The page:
In Proposition 71 the power of selecting the governing board was spread widely, to prevent any individual from imposing political domination over the research.

Some of the LHC suggestions would politicize our program.

For example: on their suggested new and smaller board of directors, 11 of 15 members (73%) would be chosen by the next Governor.

What happens if that Governor was against embryonic stem cell research?

California has been fortunate in Governor Schwarzenegger’s steadfast support of the research. He has stood by our stem cell program again and again, even when that was not politically easy. In the history of medicine, he has earned a place of honor.

But another Governor might oppose the research. Last year’s national Republican platform called for the criminalization of embryonic stem cell research. A governor who supported that extreme position could easily “stack the deck”: choosing board members who would push the research into a direction not intended by the voters. Or, the new Governor might decide our state “can’t afford it”. With the power of the board, they could deliberately slow down the program–or reduce our funding, as was suggested during the LHC hearings.

The conversation began. (My comments, as always, are taken from memory and notes; if I mischaracterize anyone’s position, I hope they will straighten me out on the matter.)

To fight, or not to fight; that was the question, it seemed to me. Should the legislative subcommittee accept or reject these five most serious LHC suggestions?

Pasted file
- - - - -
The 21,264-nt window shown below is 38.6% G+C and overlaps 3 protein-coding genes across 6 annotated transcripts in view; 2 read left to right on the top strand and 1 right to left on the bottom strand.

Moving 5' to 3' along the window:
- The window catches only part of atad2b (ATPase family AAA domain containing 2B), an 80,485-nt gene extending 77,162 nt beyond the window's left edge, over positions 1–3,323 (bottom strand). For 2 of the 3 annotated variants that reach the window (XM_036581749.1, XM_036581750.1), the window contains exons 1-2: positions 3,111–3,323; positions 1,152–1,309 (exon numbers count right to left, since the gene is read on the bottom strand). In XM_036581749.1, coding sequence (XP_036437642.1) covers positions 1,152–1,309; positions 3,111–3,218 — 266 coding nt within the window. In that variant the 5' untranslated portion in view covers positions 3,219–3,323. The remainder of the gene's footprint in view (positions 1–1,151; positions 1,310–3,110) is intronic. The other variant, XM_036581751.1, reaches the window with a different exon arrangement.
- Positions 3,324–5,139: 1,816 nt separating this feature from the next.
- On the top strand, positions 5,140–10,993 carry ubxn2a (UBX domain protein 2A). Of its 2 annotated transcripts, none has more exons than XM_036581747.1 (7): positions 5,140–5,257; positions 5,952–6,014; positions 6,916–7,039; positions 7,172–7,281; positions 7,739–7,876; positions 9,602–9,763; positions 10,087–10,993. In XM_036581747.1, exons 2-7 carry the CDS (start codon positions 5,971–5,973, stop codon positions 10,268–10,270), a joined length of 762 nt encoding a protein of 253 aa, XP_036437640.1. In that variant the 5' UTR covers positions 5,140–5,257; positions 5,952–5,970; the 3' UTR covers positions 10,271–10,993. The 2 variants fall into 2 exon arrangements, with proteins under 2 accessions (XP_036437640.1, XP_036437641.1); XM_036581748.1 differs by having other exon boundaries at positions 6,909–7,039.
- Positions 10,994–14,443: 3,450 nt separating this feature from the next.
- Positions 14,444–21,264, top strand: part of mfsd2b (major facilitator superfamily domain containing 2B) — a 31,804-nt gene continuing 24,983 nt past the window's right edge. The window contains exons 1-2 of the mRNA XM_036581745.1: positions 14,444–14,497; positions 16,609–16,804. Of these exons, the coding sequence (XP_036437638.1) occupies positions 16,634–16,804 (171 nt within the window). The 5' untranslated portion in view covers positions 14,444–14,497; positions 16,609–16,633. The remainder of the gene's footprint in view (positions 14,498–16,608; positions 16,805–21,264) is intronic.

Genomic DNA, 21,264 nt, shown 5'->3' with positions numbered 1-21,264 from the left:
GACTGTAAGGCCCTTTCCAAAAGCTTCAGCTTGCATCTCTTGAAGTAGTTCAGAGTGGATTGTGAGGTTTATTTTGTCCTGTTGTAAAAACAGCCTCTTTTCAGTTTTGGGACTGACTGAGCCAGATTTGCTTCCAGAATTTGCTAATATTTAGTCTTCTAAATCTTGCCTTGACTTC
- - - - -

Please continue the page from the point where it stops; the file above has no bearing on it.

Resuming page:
Board member Jeff Sheehy appeared to regard the Little Hoover Commission as an opening position, details to be worked out later. He credited the California program as something wonderful, which should be continued on a long-term basis, and that meant having the flexibility to adjust along the way. He seemed willing to consider some of the LHC recommendations.

He also saw a need for change right now. For instance: patient advocates on the board cannot have substitutes, which wreaks a hardship. Joan Samuelson, for example, has Parkinson’s disease. It is sometimes difficult for her to deal with the condition as well as the work; she and other patient advocates should be allowed a substitute for board meetings when the need arises.

That is perfectly reasonable. But do we need to revamp the entire program to accomplish it? We could do what our governing board usually does, “agenda-ize” the problem, put it on the official calendar for discussion, and then work out an answer. That is what the ICOC is all about.